Laudamus performs at Trinity Lutheran Church in Pueblo, Colo., Feb. 21, 2017, as part of its spring tour. Photo: Kendra Whittle

The group concluded its tour with a concert March 12 at Peace Lutheran Church in St. Louis.

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Left photo: Movers unload the first of many file cabinets at the storage facility in Maryland Heights, Mo. Right photo: Students gather in the temporary library, which is now operating in the lower level of Loeber Hall. Photos: Jackie Parker

Library closes as renovation begins The Concordia Seminary library closed in February and its operations were moved temporarily in preparation for a $6 million renovation, which will begin this spring. The library will operate in the lower level of Loeber Hall until the fall 2018 opening of the renovated library, which will be called the Kristine Kay Hasse Memorial Library. The majority of the campus library’s collection was moved to a 12,000-square-foot temporary storage facility in Maryland Heights, Mo., about 13.5 miles from campus. Rare books and special collections will be housed in rooms beneath the Chapel of St. Timothy and St. Titus. The art from the library will be stored in the archives in the basement of Wyneken Hall.

Winter Lay Bible Institute

Thanks to generous donors to our Generations Campaign, the Seminary reached its $6 million goal to renovate the library and transform the original 1962 building into a state-of-the-art learning center. We are continuing to make strides to raise an additional $4 million to enhance its learning technology. To learn more about this effort or to contribute, visit www.csl.edu/generations, call 800-822-5287 or email advancement@csl.edu. A special website has been created to answer questions about the library renovation at www.csl.edu/library. For more information, please contact the Circulation Desk at 314-505-7030 or librarycirc@csl.edu.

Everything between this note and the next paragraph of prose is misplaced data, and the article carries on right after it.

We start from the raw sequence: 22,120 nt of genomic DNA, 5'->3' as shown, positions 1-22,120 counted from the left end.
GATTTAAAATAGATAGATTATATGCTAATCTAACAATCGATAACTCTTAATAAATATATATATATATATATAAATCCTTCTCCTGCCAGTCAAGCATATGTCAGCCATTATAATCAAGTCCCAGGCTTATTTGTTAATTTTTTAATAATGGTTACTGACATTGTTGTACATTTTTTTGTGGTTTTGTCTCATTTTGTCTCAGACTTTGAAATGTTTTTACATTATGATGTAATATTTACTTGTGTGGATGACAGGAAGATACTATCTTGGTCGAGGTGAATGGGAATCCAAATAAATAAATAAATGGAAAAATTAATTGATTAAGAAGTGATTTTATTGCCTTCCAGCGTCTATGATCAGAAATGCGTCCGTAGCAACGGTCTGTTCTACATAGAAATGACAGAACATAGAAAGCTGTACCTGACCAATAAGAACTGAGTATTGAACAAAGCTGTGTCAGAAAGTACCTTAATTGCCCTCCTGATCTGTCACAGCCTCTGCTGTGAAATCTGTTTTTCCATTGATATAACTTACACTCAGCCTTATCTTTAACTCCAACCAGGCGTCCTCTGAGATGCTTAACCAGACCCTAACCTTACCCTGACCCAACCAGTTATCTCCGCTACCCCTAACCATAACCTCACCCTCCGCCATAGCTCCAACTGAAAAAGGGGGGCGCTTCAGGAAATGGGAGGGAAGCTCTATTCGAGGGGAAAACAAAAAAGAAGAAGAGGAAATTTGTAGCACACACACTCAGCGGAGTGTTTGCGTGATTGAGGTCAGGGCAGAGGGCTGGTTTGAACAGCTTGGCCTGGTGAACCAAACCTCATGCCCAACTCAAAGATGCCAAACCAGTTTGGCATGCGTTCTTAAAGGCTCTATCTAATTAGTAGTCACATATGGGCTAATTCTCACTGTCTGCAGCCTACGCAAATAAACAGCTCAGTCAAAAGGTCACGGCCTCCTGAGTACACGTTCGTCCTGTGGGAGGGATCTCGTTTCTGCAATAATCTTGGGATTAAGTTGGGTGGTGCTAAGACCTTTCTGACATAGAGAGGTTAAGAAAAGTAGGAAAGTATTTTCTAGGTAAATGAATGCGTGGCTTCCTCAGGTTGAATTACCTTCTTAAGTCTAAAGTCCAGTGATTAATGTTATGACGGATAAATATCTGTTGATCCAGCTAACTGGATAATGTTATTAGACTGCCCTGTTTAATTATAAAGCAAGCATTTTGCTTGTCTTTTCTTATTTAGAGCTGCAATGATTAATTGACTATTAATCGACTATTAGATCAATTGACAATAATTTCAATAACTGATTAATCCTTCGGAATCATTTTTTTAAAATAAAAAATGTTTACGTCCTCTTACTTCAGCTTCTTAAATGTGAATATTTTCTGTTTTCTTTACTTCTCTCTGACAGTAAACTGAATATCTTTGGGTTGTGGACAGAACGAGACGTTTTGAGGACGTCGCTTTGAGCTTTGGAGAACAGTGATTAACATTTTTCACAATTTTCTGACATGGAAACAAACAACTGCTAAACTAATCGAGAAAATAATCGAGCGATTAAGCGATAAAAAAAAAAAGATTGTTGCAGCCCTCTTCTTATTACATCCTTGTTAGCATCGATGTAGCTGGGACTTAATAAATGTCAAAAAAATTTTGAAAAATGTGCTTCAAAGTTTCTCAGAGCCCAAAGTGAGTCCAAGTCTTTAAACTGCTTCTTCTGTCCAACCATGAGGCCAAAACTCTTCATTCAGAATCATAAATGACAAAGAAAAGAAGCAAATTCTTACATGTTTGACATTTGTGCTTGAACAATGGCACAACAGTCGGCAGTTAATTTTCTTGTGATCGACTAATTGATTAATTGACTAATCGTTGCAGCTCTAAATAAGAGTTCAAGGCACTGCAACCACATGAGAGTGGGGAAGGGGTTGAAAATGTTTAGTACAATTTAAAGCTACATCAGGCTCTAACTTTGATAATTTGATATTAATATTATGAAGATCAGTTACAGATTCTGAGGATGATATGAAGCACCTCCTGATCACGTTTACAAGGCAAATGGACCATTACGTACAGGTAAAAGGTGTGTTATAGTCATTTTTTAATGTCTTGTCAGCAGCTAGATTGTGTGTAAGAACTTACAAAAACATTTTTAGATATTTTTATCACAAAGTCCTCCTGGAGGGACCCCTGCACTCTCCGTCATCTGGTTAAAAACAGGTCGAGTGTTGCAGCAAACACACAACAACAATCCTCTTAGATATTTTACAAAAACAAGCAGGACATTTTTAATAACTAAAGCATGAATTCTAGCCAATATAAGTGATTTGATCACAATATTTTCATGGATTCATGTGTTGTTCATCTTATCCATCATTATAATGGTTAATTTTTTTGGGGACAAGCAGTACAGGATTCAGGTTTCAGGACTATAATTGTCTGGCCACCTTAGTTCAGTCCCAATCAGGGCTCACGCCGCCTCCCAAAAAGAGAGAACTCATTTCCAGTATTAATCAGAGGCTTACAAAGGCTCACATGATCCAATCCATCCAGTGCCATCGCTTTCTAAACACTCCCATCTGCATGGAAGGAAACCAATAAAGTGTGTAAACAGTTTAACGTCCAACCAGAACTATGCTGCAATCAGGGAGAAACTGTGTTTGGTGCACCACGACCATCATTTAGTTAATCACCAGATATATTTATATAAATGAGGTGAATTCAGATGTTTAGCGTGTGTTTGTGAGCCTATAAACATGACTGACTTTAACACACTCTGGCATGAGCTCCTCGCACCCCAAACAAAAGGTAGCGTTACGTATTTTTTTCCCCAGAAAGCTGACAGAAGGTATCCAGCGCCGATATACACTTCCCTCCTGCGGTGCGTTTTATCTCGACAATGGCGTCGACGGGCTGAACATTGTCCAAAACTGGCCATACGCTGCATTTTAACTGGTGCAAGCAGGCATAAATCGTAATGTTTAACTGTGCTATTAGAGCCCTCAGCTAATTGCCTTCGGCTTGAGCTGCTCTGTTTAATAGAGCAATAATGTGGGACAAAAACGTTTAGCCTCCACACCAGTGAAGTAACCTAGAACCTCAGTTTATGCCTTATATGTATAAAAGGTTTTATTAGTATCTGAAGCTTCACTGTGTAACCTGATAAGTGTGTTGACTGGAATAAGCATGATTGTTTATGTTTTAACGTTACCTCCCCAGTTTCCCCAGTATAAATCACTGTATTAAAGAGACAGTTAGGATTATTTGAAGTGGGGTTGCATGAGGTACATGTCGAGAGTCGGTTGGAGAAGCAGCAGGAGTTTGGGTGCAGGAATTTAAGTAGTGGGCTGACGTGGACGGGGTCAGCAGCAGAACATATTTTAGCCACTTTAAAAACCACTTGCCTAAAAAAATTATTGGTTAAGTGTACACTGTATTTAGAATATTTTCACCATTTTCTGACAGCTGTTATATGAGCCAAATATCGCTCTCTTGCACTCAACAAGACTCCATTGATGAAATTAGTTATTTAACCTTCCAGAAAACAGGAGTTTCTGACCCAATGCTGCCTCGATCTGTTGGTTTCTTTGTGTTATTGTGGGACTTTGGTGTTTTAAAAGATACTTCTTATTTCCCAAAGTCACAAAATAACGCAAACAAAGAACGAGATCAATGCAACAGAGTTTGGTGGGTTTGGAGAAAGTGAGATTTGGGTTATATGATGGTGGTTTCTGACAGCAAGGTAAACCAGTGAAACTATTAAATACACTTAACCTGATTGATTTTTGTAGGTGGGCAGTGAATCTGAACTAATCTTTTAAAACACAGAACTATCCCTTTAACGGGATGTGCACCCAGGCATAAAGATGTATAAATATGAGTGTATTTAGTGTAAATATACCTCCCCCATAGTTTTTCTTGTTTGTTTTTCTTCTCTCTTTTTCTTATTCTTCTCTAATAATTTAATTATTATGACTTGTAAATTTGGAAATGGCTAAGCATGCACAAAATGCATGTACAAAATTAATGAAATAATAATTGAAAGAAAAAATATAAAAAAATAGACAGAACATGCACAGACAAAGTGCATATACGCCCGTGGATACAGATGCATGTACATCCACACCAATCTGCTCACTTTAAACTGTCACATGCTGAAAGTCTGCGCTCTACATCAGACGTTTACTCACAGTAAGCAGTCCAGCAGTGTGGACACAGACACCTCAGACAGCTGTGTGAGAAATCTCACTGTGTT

A large group of congregational members, students and pastors were on campus Feb. 4, 2017, to participate in the Winter Lay Bible Institute. Dr. Erik Herrmann presented “Reformation Reverberations: the Lasting Impact of Martin Luther’s Reforms.” He is associate professor of Historical Theology, chairman of the Department of Historical Theology and director of the Seminary’s Center for Reformation Research. Participants learned about the impact of the Reformation on religion, politics and society. “Our goal is to shape the conversation by providing a lot of resources,” Herrmann said. Videos and other Reformation resources can be found at reformation500.csl.edu.

Welcome to the Winter Lay Bible Institute! Photo: Jackie Parker

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The next Lay Bible Institute will be held Aug. 5, 2017. Learn more at www.csl.edu.


SUPPORT YOUR SEM

The professors occupying endowed chairs include, from left, Rev. Kou Seying, Dr. Kent Burreson, Dr. David Maxwell, Dr. Joel Biermann, Dr. Joel Okamoto, Dr. Charles Arand, Dr. Victor Raj, Dr. Andrew Bartelt and Dr. Leopoldo Sánchez M. Not pictured: Dr. David Schmitt and Dr. James W. Voelz. Photo: Kendra Whittle

New library endowment display unveiled, blessed BY MELANIE AVE